Whose ransoms did the general coffers fill.

Did this in Caesar seem ambitious?

When that the poor have cried, Caesar hath wept;

Ambition should be made of sterner stuff:

Yet Brutus says he was ambitious,

And Brutus is an honorable man.

You all did see that on the Lupercal [a public festival]

I thrice presented him a kingly crown,

Yet Brutus says he was ambitious,

And sure he is an honorable man.

I speak not to disprove what Brutus spoke,

But here I am to speak what I do know.

You all did love him once, not without cause;

What cause withholds you then to mourn for him?

O judgment, thou art fled to brutish beasts,

And men have lost their reason. Bear with me;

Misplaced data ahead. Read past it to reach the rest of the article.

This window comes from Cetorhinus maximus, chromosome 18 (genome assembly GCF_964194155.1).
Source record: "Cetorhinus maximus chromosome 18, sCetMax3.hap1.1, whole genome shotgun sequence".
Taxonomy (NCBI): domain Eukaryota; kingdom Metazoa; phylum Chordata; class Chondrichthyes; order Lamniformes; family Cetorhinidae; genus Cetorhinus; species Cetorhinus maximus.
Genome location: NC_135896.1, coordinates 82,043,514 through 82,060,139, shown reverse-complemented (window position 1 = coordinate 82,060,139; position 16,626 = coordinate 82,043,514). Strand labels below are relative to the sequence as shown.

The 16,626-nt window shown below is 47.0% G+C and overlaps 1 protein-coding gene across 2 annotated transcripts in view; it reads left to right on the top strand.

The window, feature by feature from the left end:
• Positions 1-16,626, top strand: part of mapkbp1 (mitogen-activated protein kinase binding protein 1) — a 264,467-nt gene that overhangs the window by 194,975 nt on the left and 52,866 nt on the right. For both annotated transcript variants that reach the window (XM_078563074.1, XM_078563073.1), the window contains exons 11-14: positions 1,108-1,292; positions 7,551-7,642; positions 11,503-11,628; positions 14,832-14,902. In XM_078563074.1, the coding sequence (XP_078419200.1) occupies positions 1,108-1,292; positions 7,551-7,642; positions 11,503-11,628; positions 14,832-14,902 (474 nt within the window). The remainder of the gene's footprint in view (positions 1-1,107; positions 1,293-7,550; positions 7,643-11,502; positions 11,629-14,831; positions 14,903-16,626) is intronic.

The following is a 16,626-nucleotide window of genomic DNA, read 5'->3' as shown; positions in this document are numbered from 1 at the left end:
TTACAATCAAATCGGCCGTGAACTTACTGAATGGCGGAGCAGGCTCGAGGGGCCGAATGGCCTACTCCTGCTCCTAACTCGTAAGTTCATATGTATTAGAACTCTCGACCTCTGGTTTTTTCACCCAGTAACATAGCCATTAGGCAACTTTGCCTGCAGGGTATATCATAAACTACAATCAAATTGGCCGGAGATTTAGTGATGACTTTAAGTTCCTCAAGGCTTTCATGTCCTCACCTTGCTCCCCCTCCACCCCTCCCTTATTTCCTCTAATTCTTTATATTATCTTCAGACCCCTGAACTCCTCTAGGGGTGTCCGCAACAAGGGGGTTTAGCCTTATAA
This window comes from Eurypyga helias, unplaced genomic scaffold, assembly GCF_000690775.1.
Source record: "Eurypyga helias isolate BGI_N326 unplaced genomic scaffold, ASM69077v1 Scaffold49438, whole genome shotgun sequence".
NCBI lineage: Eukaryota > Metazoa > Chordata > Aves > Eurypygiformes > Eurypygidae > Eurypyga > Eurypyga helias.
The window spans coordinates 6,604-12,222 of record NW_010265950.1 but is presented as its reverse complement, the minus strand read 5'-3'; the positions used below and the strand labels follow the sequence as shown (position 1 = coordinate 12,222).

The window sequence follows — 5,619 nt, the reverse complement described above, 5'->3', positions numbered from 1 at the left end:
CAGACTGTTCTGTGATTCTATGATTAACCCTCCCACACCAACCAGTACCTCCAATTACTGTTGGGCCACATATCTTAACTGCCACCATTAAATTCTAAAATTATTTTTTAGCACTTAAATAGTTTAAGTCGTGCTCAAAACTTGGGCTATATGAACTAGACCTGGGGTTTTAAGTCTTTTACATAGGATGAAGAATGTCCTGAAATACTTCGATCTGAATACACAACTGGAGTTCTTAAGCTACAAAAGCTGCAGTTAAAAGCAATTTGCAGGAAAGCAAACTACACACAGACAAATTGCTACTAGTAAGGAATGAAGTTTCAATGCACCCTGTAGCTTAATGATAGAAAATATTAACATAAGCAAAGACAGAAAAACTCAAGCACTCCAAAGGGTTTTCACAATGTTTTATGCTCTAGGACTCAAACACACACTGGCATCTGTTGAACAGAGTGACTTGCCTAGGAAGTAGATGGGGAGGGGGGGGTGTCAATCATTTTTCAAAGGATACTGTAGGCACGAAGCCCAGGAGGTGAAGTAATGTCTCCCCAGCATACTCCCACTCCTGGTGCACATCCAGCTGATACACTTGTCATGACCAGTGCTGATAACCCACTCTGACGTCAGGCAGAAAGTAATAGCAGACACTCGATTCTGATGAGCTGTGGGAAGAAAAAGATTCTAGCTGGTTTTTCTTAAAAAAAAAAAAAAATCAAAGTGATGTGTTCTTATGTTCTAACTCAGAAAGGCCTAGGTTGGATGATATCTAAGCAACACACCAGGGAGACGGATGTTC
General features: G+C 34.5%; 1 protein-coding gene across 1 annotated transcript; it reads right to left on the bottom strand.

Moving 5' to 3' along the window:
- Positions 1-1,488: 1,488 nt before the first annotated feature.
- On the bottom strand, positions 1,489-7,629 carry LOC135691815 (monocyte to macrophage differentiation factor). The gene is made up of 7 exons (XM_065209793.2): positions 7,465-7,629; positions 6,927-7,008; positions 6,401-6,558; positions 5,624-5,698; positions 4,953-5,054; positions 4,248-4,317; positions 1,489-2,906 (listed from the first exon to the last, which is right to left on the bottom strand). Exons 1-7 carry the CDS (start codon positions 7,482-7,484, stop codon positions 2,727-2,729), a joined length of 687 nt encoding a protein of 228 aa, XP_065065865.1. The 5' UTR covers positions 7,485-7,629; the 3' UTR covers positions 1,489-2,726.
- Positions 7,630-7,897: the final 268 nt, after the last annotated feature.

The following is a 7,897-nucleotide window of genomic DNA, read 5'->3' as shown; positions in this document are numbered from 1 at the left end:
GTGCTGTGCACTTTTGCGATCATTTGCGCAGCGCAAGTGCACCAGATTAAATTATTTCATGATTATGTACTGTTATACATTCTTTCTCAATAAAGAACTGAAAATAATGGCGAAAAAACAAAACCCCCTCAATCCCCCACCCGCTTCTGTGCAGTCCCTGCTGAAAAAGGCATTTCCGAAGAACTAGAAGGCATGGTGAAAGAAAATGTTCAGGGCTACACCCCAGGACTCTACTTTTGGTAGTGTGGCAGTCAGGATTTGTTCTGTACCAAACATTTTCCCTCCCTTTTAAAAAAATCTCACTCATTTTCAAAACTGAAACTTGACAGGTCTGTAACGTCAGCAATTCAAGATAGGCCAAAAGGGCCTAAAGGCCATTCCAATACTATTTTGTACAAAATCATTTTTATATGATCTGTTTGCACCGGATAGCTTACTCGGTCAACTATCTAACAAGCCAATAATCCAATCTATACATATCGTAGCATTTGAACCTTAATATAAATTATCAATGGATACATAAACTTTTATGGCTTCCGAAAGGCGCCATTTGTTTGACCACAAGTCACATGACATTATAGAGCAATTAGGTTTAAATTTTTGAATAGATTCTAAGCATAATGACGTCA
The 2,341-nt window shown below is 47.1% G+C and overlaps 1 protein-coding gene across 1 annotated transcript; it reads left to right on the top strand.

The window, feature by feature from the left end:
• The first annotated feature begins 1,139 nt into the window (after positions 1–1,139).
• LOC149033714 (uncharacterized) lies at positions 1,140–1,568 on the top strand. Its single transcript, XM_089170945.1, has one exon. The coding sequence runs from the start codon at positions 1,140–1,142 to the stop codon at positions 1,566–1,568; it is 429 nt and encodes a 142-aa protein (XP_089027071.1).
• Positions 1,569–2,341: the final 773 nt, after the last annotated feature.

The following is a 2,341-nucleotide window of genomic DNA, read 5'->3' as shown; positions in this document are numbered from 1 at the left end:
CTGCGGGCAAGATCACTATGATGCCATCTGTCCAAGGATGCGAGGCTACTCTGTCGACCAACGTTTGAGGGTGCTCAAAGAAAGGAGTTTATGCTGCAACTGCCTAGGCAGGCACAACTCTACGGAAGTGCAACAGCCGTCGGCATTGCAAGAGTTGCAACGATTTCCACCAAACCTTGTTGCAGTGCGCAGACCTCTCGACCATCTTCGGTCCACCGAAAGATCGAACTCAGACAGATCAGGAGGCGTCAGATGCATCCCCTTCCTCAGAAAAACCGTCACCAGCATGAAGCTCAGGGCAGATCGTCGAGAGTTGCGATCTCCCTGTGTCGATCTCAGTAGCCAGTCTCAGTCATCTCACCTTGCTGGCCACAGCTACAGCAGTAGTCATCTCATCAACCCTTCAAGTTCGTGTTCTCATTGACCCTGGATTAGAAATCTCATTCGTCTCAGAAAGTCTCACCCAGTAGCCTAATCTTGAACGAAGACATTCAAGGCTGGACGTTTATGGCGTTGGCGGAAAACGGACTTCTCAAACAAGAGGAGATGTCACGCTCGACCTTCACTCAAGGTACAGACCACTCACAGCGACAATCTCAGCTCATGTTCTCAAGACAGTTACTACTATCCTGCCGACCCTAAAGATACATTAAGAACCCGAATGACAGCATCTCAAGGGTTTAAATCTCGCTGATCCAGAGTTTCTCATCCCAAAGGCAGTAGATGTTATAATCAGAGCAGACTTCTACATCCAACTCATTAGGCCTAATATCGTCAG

My heart is in the coffin there with Caesar,

And I must pause till it come back to me.

What is an adequate translation for the underlined sentence?

Why are you mourning for him?

Why have you withheld yourself from the causes because of mourning?

Will you not mourn for the cause of his death?

What keeps you from mourning for him?

What has caused you to mourn for him?

What keeps you from mourning for him?

Explanation:

The main verb in this question is "withholds," and its subject is "cause." The interrogative "what" is an adjective that is attached to "cause," so we could say, "What is the cause that is withholding you . . ." Now, the general sense is that some cause is withholding the people from mourning for Caesar. The "to mourn" really means "from mourning" when you begin to change the sentence. Once you write "What is the cause that is withholding you, then, from mourning . . .," you can see that this is the general sense, at least.

### Example Question #32 : Language In The Passage

From Julius Caesar by William Shakespeare, III.ii.13-33 (1599)

[This is a speech by Brutus to a crowd at Caesar’s funeral.]